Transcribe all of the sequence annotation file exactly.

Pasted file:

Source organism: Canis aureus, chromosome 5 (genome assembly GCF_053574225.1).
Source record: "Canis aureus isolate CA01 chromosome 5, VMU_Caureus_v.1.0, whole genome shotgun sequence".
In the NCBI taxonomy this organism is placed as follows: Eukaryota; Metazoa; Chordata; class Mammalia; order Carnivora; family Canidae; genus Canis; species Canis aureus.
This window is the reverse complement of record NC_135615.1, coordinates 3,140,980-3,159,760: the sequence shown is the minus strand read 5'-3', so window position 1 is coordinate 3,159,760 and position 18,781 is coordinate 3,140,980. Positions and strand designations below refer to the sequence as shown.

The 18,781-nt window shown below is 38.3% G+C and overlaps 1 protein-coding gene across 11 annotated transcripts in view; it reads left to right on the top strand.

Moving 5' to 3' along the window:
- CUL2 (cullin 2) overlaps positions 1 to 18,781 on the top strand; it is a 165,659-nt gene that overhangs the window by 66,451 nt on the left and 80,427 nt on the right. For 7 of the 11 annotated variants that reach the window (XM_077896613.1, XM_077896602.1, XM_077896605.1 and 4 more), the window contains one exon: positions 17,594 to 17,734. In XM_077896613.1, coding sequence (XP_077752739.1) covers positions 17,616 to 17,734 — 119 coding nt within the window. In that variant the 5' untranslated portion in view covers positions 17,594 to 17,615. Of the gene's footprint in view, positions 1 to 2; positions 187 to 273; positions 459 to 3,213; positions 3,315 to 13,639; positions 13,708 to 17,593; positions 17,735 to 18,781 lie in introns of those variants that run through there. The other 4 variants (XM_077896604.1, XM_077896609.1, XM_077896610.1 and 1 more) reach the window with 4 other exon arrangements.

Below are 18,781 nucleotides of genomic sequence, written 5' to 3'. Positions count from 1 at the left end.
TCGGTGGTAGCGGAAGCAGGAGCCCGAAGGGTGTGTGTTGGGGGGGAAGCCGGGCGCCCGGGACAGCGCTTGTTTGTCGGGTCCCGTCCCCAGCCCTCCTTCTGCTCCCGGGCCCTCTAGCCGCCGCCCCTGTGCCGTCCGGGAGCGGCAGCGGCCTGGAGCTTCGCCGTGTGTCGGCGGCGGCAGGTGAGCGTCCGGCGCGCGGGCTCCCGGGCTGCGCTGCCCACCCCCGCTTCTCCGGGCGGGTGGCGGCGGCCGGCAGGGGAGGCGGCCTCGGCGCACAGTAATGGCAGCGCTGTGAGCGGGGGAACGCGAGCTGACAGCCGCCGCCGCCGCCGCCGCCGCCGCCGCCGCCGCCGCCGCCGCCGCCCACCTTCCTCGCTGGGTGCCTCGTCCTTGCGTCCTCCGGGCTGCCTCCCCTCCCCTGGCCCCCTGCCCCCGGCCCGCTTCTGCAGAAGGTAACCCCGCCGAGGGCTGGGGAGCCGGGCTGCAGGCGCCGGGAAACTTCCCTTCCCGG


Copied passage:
Source organism: Canis aureus, chromosome 5 (genome assembly GCF_053574225.1).
Source record: "Canis aureus isolate CA01 chromosome 5, VMU_Caureus_v.1.0, whole genome shotgun sequence".
In the NCBI taxonomy this organism is placed as follows: Eukaryota; Metazoa; Chordata; class Mammalia; order Carnivora; family Canidae; genus Canis; species Canis aureus.
This window is the reverse complement of record NC_135615.1, coordinates 3,140,980-3,159,760: the sequence shown is the minus strand read 5'-3', so window position 1 is coordinate 3,159,760 and position 18,781 is coordinate 3,140,980. Positions and strand designations below refer to the sequence as shown.

The 18,781-nt window shown below is 38.3% G+C and overlaps 1 protein-coding gene across 11 annotated transcripts in view; it reads left to right on the top strand.

Moving 5' to 3' along the window:
- CUL2 (cullin 2) overlaps positions 1 to 18,781 on the top strand; it is a 165,659-nt gene that overhangs the window by 66,451 nt on the left and 80,427 nt on the right. For 7 of the 11 annotated variants that reach the window (XM_077896613.1, XM_077896602.1, XM_077896605.1 and 4 more), the window contains one exon: positions 17,594 to 17,734. In XM_077896613.1, coding sequence (XP_077752739.1) covers positions 17,616 to 17,734 — 119 coding nt within the window. In that variant the 5' untranslated portion in view covers positions 17,594 to 17,615. Of the gene's footprint in view, positions 1 to 2; positions 187 to 273; positions 459 to 3,213; positions 3,315 to 13,639; positions 13,708 to 17,593; positions 17,735 to 18,781 lie in introns of those variants that run through there. The other 4 variants (XM_077896604.1, XM_077896609.1, XM_077896610.1 and 1 more) reach the window with 4 other exon arrangements.

Below are 18,781 nucleotides of genomic sequence, written 5' to 3'. Positions count from 1 at the left end.
TCGGTGGTAGCGGAAGCAGGAGCCCGAAGGGTGTGTGTTGGGGGGGAAGCCGGGCGCCCGGGACAGCGCTTGTTTGTCGGGTCCCGTCCCCAGCCCTCCTTCTGCTCCCGGGCCCTCTAGCCGCCGCCCCTGTGCCGTCCGGGAGCGGCAGCGGCCTGGAGCTTCGCCGTGTGTCGGCGGCGGCAGGTGAGCGTCCGGCGCGCGGGCTCCCGGGCTGCGCTGCCCACCCCCGCTTCTCCGGGCGGGTGGCGGCGGCCGGCAGGGGAGGCGGCCTCGGCGCACAGTAATGGCAGCGCTGTGAGCGGGGGAACGCGAGCTGACAGCCGCCGCCGCCGCCGCCGCCGCCGCCGCCGCCGCCGCCGCCGCCGCCCACCTTCCTCGCTGGGTGCCTCGTCCTTGCGTCCTCCGGGCTGCCTCCCCTCCCCTGGCCCCCTGCCCCCGGCCCGCTTCTGCAGAAGGTAACCCCGCCGAGGGCTGGGGAGCCGGGCTGCAGGCGCCGGGAAACTTCCCTTCCCGG